Artificial Intelligence (AI) has altered the digital world in the past few years. The change is not limited to only specific sectors; the healthcare industry has also witnessed the benefits of this impeccable revolution and has adapted by transforming into “AI-enabled health-tech”. The application of AI has proven to improve many processes within healthcare operations and delivery, including but not limited to handling medical records, real-time transmission and analysis of clinical data, m-consultations, and preventive healthcare.
Artificial Intelligence in medical devices
Artificial Intelligence can mimic cognitive human intelligence and behaviour when applied effectively in medical devices. The new-age medical devices are equipped with this intelligence using neural networks, a series of algorithms modelled on human intelligence.
AI and ML have helped integrate electronic health records into digital formats, a major driving force in helping the healthcare industry adapt to the digital transformation. In addition, AI-enabled “intelligent” devices elevate various fields of medical science like – telemedicine, preventive healthcare, optimization of medical therapy, diagnostic support, and more.
Role of AI in pattern recognition
Since the pandemic, there has been increased awareness about preventive healthcare, which has led to the popularisation of the Internet of Medical Things (IoMT). As a result, health monitoring medical devices that track physical fitness, heart rate, blood sugar, blood pressure, and oxygen saturation have become commonplace. Unfortunately, these intelligent devices churn out large chunks of data that are difficult to extract and analyse. AI tools play a crucial role in analysing these large data sets, recognising patterns, and even predicting potential risk factors and outbreaks of pandemics. In addition, they can estimate hospitalisation rates and evaluate steps for preparedness during such occurrences. Cognitive machine learning techniques are also helping to improve and scale up the public healthcare care system.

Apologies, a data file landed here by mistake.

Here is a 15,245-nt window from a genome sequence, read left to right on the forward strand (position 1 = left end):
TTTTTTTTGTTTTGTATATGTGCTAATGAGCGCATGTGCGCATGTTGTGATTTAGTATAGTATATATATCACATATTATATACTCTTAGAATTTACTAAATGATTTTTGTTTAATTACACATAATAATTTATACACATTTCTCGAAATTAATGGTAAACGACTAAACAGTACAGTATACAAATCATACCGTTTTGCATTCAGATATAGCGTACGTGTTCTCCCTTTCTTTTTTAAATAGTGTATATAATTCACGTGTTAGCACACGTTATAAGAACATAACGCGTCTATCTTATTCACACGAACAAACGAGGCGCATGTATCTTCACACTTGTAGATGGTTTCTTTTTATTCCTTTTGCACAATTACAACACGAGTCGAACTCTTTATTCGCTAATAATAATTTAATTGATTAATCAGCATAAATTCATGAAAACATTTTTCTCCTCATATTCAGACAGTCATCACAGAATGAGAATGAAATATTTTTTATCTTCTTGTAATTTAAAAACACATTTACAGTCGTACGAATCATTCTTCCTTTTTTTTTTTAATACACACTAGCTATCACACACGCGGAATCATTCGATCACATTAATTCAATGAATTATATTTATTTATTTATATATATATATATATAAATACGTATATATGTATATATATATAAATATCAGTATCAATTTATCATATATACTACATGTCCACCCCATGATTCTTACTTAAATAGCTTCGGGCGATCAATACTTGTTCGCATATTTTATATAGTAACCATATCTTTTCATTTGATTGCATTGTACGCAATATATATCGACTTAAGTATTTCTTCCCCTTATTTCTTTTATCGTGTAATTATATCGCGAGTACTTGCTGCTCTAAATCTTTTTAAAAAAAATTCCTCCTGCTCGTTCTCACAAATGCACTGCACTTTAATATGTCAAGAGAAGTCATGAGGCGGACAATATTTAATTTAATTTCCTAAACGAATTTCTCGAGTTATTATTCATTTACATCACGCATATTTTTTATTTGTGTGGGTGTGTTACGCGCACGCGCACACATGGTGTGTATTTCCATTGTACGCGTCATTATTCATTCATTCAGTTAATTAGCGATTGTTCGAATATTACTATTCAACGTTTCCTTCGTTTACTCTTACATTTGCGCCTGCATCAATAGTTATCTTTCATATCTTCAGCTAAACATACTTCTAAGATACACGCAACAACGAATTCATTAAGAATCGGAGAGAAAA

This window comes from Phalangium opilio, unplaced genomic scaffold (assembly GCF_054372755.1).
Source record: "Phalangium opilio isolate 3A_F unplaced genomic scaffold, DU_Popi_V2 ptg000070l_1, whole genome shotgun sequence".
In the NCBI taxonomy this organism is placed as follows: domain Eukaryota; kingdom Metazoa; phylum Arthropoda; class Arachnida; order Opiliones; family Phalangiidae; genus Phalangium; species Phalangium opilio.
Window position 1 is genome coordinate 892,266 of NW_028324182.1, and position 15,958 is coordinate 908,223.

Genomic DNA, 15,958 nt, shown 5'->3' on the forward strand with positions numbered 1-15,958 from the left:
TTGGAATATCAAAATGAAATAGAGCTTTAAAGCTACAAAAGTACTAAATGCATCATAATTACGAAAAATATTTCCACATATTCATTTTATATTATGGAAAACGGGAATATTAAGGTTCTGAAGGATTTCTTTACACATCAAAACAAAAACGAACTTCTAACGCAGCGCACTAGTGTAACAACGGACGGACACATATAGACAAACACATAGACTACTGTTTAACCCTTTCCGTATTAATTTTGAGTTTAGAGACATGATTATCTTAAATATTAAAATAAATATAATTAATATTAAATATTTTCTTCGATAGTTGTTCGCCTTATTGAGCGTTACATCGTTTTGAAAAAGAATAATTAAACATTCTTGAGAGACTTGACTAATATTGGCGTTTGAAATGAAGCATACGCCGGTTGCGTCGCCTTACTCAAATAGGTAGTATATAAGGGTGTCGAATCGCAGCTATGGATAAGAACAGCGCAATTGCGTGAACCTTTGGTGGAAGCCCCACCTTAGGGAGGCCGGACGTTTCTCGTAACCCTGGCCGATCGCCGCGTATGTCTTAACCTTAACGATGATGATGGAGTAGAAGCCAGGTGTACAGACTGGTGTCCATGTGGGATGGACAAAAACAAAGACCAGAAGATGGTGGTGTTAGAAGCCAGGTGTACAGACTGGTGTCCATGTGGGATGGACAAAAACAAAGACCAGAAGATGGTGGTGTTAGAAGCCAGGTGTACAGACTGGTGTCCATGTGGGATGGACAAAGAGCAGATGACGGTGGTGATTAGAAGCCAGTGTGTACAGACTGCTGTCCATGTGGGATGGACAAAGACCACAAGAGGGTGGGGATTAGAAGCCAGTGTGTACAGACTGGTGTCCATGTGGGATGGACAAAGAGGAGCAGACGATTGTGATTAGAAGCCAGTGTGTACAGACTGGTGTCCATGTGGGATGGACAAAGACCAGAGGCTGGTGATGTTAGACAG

AI-backed clinical applications
AI has shown promising and highly accurate results in predicting potential risk factors that help prompt action before the patients’ condition turns critical, thereby reducing the mortality rate.
Cardiovascular manifestations like heart attacks, myocardial impairment, and coronary artery diseases (CAD) are predicted by analysing large sets of health records using neural networks. For example, AI-guided ECGs detect faulty heart rhythms (atrial fibrillation) even before the symptoms are evident; this helps control the heart damage by taking timely action like lifestyle changes and personalised medication.
Another prominent area of medical science where AI has significantly contributed is Genomics, which is the study of the genome. The field includes the analysis of the hierarchical and three-dimensional structural configuration of the DNA. The study helps early diagnosis of disease even before symptoms are present by identifying alterations in genes. Genomic medicine is an emerging medical discipline that is useful from the diagnostic stage like cancer screening to guiding tailor-made treatment strategies in oncology.
AI also has a broad scope in other clinical applications like dermatology, gastroenterology, pathology and radiology.
Application of AI in the pharma industry
The pandemic has been a learning lesson for the pharma industry to embrace digital change and rapidly adapt AI to deliver reliable and safe drugs to end-users. As a result, the sector has witnessed commendable results from integrating this technology in research and development (R&D) and drug discovery to clinical trials and scaling up production.
The speed and agility of this unique technology have been stunning. After the pandemic, it took 300 days to identify the coronavirus genome and propose the first vaccine, which took eight to ten years earlier. All other processes like clinical trials and FDA approvals could be fast-tracked due to the precise results of the cutting-edge technology.
The road ahead
As per estimates, about 50% of global healthcare spending will be dedicated to implementing AI strategies. Furthermore, as technology continues to advance, the extended use of Virtual Reality (VR), Augmented Reality (AR), Natural Learning Processing (NLP), and Robotics will create new insights to deliver primary and critical healthcare to every living being.
Disclaimer Views expressed above are the author’s own.
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